If You Want To Perform Magic, Teach Reading

Learning to read is a magical process: we recognize letters and assign them sounds and then smash the sounds together into words. Then we read many words in sentences and in paragraphs, not only decoding the them but extracting meaning from them.

It’s pretty trippy if you dwell on it too long.

reading

Seeing as learning to read is basically magic, that means we reading teachers are magicians. Or something. It certainly feels like we have to perform a few sleights of hand to get the job done.

A looooong time ago I published posts about why teachers deserve presents (click here and here to read them if you want). I want to add to the body of evidence for that stance and maybe offer parents an explanation as to why reading with the kids is frustrating as hell sometimes.

Let’s start with “words that don’t follow the rules.”

Phonics instruction is all about rules. Bossy E at the end of a word makes the vowel long. Sh says shhhhh. When two vowels go a walkin’, the first one does the talkin’.

That last one is about vowel teams – if two vowels are next to each other, the first is the voiced one (a long vowel sound). Now look at that Fry meme up there again. See the two vowel team words?

Learn and read. Only learn doesn’t follow the rule. If it did, you’d read “ear” in the middle of it.

And sometimes read doesn’t follow the rule either.

read lead

I haven’t crunched the numbers, but I suspect I say something to the effect of “this word doesn’t follow the rule” about 3,487 times per day.

There are also some letters, blends, and digraphs that have more than one sound. “oo” can be like in look or in hoop. S can sound like an s or a z. “ough” can make a long o sound, the oo like in hoop sound, or sound like ruff.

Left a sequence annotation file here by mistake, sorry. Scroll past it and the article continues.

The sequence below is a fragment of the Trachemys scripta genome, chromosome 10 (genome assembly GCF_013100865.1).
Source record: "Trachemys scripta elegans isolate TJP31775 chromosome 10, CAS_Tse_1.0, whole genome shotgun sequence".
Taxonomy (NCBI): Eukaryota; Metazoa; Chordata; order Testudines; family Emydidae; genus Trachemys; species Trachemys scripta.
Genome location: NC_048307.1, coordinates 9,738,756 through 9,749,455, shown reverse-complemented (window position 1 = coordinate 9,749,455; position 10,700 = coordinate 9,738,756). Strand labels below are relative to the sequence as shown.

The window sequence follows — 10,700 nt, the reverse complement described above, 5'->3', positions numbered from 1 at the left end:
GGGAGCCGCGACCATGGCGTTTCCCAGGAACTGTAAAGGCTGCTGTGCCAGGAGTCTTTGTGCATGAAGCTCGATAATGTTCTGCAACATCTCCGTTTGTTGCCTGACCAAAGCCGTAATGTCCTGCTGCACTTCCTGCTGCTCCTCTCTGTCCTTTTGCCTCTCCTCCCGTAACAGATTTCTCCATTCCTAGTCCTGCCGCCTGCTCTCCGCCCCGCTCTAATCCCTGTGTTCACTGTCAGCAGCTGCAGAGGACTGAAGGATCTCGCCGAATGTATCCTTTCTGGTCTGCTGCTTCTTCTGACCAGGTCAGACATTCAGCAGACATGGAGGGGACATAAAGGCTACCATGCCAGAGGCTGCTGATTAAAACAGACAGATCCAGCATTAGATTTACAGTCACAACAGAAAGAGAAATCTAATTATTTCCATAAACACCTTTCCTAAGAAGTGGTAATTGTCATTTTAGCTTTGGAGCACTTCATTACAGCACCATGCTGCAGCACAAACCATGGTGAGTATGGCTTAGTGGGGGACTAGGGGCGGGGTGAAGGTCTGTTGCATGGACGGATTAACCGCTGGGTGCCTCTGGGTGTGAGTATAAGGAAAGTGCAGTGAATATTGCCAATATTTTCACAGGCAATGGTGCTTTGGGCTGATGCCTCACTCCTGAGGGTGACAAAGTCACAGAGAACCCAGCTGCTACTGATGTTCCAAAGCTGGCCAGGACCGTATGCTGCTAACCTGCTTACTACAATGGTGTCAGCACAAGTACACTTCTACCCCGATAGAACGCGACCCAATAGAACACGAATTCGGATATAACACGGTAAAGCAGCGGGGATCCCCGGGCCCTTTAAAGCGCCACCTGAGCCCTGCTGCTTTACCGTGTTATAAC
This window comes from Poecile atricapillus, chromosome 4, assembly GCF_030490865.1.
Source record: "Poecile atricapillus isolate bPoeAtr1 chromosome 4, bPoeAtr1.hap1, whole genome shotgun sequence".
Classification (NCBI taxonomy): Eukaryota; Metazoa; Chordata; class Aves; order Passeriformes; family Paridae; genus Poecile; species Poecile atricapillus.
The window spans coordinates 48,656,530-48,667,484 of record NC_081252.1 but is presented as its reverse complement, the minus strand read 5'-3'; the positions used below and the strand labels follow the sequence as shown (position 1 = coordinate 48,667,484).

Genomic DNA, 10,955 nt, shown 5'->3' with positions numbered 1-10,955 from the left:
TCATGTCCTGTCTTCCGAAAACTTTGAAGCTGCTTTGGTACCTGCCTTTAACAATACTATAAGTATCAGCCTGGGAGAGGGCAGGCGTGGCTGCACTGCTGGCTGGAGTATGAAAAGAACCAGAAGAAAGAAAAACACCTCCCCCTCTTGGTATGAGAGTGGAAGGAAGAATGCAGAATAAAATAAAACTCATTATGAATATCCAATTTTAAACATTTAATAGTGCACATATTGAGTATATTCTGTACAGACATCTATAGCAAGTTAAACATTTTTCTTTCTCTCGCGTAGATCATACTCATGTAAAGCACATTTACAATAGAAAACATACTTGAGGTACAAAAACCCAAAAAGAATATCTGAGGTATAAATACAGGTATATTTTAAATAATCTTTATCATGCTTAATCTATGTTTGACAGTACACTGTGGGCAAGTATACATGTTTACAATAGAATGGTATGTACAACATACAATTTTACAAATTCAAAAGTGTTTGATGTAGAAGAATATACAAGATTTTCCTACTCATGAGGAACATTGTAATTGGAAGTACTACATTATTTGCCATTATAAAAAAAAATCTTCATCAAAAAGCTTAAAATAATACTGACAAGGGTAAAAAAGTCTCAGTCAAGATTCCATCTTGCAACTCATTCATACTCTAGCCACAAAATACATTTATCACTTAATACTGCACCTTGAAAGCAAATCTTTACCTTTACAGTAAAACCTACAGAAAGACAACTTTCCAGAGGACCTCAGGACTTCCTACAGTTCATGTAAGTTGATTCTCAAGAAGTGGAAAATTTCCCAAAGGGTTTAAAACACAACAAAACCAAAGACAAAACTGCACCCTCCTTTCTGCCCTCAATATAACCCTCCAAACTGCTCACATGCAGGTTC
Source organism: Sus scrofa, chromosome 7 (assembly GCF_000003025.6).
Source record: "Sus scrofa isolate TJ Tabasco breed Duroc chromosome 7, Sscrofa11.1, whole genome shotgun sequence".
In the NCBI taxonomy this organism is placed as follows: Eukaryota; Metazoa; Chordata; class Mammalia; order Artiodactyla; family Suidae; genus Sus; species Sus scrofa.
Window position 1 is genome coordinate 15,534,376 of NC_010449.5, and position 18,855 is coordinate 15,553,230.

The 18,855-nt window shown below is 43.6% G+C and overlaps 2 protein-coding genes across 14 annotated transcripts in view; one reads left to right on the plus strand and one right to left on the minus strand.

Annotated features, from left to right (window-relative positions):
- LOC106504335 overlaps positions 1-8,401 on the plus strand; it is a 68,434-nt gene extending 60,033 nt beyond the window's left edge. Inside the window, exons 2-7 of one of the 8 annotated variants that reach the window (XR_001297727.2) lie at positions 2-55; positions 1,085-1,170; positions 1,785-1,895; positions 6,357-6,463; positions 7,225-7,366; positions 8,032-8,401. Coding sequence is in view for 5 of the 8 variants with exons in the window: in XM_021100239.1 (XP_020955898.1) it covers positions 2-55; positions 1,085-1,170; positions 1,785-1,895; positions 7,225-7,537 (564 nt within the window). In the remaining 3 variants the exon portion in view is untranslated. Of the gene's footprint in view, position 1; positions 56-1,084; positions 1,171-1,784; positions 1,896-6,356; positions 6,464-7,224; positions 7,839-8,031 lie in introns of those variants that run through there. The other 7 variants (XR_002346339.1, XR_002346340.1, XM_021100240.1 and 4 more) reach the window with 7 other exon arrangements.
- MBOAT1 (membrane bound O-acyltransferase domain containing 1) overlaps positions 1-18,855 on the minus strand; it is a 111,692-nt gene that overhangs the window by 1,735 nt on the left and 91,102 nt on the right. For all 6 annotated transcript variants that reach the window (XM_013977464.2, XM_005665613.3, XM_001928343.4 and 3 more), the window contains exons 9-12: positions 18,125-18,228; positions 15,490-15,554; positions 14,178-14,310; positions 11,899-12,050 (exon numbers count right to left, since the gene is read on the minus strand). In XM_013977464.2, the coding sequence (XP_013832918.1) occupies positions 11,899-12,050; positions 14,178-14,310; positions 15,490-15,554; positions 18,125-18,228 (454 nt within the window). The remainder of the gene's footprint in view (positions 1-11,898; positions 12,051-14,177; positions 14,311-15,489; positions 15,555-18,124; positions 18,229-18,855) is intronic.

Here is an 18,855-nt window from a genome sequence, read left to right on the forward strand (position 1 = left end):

So finding rhyming words in text isn’t as easy as one might think.

ow words

These rules/non-rules can lead to adventures in pronunciation too.

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A student asked me today how to know when “oo” says which sound. I said you have to use the context of the sentence – which doesn’t help if it’s a new-to-them word. So I told him as he goes through school and life, he’ll learn more words all the time.

In the meantime, I’ll help him and the rest of his group learn that word in Charlotte’s Web is pronounced muh-nooer, not man-yur.

7 thoughts on “If You Want To Perform Magic, Teach Reading

  1. You are right, Allison, learning to read is difficult and teaching kids to read is challenging. Now it seems that children learn word recognition rather than the old sounding out method I learned at school (not that long ago). I don’t think the new system is better at all.

    Liked by 1 person

  2. Words are hard 😦

    Throw into that the fun of regional dialects, and they become even harder. I’ve had people from some parts of my country *literally* not understand me because of local pronunciations, and if you travel in a 25 mile radius around my Place Of Being, you’ll encounter a handful of noticeably different accents.

    GOOD TIMES!

    I would disagree with your statement about teachers deserving presents. Good teachers deserve presents. The bad ones (and I had one or two, during my space-youth, whose sole purpose seemed to be to crap on a child’s self-esteem and make them feel stupid in the process) deserve a a swift kick out the door.

    Liked by 1 person

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